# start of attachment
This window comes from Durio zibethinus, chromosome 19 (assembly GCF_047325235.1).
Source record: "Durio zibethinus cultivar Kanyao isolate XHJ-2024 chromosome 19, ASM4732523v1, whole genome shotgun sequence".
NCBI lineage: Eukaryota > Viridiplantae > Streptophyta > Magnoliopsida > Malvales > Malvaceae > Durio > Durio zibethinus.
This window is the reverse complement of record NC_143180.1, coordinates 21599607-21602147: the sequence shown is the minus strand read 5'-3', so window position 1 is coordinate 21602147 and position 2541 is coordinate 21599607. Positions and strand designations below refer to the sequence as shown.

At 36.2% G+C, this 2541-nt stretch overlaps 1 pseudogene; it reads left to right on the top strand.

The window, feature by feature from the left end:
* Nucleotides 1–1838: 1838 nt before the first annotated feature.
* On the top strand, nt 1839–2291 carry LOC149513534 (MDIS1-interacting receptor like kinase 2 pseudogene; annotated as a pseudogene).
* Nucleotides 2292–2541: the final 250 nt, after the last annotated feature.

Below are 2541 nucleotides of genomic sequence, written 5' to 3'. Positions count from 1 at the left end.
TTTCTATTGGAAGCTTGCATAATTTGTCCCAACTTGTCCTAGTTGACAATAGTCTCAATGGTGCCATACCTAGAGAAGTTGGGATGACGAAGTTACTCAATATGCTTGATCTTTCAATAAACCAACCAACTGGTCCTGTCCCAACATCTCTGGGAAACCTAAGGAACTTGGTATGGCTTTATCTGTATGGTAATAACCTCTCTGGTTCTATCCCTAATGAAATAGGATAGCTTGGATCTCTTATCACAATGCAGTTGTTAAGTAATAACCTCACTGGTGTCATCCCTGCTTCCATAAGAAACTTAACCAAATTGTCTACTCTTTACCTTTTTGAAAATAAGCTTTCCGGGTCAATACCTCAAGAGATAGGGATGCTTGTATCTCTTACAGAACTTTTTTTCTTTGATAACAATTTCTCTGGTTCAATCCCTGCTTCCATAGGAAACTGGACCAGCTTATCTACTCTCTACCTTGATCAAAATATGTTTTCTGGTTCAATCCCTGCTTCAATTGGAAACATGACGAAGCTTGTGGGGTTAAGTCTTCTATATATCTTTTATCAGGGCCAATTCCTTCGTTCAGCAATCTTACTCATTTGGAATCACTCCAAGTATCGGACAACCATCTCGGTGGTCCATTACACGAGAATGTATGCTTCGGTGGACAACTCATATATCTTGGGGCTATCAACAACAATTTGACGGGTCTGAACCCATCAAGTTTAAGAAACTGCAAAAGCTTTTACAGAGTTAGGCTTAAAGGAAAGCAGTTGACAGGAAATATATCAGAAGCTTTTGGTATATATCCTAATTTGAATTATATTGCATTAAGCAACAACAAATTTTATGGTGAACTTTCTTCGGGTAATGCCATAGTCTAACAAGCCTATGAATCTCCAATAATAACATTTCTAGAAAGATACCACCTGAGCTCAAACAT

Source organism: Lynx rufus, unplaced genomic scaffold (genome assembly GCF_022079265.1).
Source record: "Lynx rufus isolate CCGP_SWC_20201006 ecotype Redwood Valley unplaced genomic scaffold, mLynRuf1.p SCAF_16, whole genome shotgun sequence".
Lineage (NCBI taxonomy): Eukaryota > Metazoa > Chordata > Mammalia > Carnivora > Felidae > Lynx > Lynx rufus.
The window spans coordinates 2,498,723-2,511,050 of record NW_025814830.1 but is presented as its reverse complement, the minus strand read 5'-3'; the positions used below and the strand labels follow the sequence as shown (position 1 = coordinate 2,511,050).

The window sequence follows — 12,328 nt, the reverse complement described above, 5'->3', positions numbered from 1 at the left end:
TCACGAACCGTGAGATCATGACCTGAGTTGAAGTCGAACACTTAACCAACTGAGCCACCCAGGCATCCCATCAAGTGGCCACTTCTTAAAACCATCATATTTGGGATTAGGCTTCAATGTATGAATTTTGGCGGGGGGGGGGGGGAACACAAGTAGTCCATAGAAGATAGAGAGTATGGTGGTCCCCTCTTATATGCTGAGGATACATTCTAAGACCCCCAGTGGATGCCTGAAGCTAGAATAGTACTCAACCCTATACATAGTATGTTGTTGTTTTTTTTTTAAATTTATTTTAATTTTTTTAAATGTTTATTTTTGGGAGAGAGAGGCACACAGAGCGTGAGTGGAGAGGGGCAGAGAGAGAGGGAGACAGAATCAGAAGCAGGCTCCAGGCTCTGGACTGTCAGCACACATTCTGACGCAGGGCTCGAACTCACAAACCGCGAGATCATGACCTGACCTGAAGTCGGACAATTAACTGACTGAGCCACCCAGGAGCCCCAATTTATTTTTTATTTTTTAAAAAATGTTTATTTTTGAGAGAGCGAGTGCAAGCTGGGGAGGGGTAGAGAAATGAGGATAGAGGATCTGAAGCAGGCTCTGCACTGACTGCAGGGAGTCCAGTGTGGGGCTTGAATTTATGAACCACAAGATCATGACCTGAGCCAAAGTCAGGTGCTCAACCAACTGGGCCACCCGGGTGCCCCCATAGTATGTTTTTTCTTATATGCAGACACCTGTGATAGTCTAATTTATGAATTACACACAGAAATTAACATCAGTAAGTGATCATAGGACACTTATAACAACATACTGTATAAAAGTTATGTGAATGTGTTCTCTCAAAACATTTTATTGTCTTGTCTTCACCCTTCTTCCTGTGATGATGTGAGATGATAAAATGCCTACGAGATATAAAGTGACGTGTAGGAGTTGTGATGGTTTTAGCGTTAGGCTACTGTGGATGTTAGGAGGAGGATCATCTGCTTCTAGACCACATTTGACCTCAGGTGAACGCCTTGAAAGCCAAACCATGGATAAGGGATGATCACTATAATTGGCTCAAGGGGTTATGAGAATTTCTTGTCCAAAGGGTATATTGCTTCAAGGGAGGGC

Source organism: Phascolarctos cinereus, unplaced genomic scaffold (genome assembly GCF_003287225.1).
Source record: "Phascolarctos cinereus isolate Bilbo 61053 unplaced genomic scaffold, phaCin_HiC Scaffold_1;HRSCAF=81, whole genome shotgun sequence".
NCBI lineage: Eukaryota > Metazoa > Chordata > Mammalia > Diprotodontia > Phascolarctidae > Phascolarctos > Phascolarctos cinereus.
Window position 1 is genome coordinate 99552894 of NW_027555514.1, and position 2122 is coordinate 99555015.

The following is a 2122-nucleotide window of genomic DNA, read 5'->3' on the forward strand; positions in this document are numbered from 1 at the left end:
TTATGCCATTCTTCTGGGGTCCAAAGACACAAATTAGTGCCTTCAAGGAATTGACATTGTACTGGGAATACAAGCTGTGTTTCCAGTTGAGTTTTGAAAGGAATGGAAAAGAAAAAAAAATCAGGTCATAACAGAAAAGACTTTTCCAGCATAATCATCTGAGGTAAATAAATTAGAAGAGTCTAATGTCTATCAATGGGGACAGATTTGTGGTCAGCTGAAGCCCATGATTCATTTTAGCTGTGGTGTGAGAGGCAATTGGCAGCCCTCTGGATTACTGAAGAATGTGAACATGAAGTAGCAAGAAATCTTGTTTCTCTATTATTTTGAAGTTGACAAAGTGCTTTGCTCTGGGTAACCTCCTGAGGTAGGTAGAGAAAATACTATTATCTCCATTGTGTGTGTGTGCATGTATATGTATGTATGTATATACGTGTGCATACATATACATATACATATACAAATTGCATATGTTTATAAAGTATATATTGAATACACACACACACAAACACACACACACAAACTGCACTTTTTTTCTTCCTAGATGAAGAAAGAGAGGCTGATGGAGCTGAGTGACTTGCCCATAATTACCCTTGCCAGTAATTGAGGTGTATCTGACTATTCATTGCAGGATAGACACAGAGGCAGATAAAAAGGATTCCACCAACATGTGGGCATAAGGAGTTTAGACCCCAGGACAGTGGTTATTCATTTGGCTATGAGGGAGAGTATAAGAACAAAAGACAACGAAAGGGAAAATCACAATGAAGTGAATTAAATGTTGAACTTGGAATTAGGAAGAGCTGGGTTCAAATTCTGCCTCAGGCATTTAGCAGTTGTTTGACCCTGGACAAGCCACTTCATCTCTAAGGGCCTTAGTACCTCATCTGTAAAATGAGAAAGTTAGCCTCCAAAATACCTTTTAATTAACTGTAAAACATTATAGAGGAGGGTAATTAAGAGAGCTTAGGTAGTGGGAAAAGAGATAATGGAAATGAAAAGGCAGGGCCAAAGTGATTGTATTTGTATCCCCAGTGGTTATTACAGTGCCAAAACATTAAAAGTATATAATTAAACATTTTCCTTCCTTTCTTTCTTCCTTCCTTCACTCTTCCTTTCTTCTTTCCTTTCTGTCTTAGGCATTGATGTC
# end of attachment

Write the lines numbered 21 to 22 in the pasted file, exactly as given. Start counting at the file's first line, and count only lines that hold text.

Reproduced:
Window position 1 is genome coordinate 99552894 of NW_027555514.1, and position 2122 is coordinate 99555015.

The following is a 2122-nucleotide window of genomic DNA, read 5'->3' on the forward strand; positions in this document are numbered from 1 at the left end: